A successful company that’s generating significant and consistent revenue might begin to consider an initial public offering (IPO). An IPO is the process of going from a privately owned company to one that offers public shares to anyone who wishes to invest in the stock. While an IPO usually generates an inflow of cash, it has advantages and disadvantages that you need to know up front. How do you determine if your company is ready?
SIGNS OF IPO READINESS
There is no single sign that your company is IPO ready, but rather a cluster of them, according to Priyanka Prakash, a lending and credit expert at New York City based Fundera, a marketplace for small business financial solutions.
While there used to be what Prakash calls an arbitrary rule that a company had to generate at least $100 million in revenue before doing an IPO, she says that now the specific dollar amount is not necessarily a driver, so much as high revenue growth.
“You just have to show sustained revenue growth over the past several years and that you can continue to achieve that for the foreseeable future in order to give a return on investment (ROI) to your investors.
However, in some cases, such as the biotech industry, where there won’t be a product or revenue for many years to come, you can go public before you have any revenue to show, says Gregory Sichenzia, a New York City based securities lawyer specializing in IPOs and founding partner of Sichenzia, Roth Ference LLP. It’s a risky situation for both company and investors, but it does happen.
There are other “qualitative signs” that your company is IPO ready, Prakash says, such as having a good market share in your industry without a lot of competitors. She gives the example of Uber and Lyft, who are not in much jeopardy of being disrupted by a young upstart company.
Additionally, Prakash says, the company should have strong leadership. This includes a CEO or President, a CFO, and a PR or Marketing Lead as well as legal person. “These are signs to investors that you can and will perform well, but there are also a lot of legal and financial requirements that a public company has to meet.”
Your financial numbers should also be predictable, Prakash says. “When you’re private there isn’t a lot of scrutiny on your business, but when you go public there are analysts watching your company financials and they’ll have expectations for certain growth targets,” she says.
If you don’t hit those targets, your stock price could take a hit.
ADVANTAGES OF AN IPO
The main advantage of an IPO, Prakash says, is the influx of fresh cash—though there are alternate ways to do this such as business loans, private accredited investors and even mini IPOs where you don’t have to become truly public, but you do give out shares of you company to a select group of investors.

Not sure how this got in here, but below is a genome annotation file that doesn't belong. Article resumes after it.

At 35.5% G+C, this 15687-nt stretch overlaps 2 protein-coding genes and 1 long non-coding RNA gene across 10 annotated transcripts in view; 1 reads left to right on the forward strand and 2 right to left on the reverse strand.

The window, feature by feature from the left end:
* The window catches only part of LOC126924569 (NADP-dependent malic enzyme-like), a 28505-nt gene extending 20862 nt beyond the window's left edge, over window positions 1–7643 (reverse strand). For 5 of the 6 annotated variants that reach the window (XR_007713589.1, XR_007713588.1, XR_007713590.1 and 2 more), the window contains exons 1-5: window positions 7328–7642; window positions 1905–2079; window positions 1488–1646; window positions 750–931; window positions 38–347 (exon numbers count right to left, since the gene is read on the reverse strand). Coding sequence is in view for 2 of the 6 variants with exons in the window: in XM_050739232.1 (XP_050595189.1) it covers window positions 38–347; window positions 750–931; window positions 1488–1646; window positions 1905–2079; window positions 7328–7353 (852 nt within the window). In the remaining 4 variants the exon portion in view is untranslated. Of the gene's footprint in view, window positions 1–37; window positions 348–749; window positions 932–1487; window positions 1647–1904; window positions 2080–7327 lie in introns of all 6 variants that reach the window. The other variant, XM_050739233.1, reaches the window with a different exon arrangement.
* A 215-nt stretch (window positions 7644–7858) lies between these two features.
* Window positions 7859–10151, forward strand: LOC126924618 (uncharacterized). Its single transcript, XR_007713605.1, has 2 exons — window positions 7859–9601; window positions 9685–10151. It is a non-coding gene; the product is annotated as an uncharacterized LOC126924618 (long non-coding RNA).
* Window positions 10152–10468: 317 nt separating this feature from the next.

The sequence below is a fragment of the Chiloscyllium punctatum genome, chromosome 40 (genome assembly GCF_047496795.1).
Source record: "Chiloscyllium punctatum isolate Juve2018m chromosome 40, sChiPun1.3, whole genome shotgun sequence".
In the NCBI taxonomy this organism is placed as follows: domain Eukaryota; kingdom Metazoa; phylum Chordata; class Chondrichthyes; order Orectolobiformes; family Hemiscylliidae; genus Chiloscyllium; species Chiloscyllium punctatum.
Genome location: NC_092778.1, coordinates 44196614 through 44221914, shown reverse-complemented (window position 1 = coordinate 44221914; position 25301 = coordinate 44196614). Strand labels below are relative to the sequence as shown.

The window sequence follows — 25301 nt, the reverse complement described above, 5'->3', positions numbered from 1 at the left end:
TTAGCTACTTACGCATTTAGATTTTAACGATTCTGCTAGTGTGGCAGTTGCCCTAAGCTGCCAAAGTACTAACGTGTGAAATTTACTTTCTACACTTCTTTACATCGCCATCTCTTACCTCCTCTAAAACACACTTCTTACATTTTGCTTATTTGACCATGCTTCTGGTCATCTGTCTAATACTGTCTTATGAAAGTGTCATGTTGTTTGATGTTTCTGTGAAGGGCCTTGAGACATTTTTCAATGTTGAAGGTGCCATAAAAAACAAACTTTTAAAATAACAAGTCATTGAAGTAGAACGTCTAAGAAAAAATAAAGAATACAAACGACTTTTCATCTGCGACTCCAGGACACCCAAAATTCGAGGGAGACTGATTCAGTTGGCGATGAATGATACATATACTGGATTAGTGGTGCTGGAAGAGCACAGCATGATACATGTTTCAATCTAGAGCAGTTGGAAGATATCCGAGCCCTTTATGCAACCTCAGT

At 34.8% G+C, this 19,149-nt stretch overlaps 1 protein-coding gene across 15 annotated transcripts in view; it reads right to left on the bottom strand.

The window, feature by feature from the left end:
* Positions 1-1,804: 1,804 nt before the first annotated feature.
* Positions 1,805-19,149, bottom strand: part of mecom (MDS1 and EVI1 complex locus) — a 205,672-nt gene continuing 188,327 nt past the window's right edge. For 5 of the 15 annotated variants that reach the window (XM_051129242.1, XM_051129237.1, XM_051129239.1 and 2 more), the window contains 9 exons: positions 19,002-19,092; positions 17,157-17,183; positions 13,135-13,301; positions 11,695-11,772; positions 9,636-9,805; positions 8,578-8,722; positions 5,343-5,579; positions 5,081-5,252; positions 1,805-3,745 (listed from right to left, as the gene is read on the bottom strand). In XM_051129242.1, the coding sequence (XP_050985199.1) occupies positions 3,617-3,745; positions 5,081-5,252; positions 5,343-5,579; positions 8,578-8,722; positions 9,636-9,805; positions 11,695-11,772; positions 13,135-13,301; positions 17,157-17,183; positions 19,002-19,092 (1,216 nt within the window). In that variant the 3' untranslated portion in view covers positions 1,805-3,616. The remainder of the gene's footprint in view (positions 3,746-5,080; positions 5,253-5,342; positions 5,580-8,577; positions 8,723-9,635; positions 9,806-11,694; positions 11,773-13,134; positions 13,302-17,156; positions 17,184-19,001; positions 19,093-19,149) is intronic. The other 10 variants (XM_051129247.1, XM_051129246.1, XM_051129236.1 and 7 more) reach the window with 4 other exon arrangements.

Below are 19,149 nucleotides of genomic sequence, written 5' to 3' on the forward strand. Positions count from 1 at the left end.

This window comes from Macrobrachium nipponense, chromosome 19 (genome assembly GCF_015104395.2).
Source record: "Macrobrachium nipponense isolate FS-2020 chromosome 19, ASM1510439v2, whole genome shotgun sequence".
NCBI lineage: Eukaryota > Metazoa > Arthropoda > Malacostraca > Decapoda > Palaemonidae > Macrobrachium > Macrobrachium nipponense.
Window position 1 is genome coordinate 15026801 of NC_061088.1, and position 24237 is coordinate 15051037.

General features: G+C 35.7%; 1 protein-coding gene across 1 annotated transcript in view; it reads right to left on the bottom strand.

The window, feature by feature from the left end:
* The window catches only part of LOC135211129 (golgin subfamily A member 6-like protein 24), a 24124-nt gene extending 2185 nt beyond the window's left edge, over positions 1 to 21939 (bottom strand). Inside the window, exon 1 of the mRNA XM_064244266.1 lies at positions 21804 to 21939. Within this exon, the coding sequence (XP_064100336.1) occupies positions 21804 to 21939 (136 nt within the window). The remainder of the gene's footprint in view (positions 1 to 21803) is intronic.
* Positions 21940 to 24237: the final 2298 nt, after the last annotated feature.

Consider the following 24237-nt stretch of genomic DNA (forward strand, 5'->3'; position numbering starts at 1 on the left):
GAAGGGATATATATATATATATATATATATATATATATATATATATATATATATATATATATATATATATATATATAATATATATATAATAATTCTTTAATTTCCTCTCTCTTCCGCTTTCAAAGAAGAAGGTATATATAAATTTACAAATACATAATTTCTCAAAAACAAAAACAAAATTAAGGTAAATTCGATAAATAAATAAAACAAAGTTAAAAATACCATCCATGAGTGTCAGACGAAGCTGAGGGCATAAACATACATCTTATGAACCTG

“In addition to more cash, another advantage is more brand visibility,” Prakash says. “Once you go public you become much more well known in your industry.”
Sichenzia says, “It offers you lots of liquidity by creating a new set of capital. Now you have stock you can buy things with.”
However, he also adds, “It’s very complicated with a lot of moving pieces.”
For one thing, the process of going public can be quite lengthy and costly up front, Sichenzia says. “You need to be audited. You need to choose accountants, law firms, bankers. Even pre IPO, entering into the process can take you twelve months,” he says.
Costs associated with filing your registration with the securities and exchange commission can run up to $500,000, and there are annual fees to maintain your listing, Prakesh explains.
“The other big con is that once you become public, there are a lot more legal and financial rules you have to follow under the SEC and that can be a full time job,” Prakesh says.
“You work now for the shareholders,” Sichenzia adds. “Your fiduciary responsibility is to them, and your best judgment has to be for them, not for you.”
Additionally, you give up the privilege of confidentiality once you go public, he says. “You have to be completely transparent as a public company. The public knows, to the penny, what every executive officer makes in salary, stocks and perks.”
A decision to go public will never be made by one person in a company, Sichenzia points out. “It’s a board decision.”
Fortunately it’s not a decision a company has to rush to make. “You can always go public in the future; it’s not like there’s a ticking time bomb that you have to do it in a certain time frame,” Prakash says.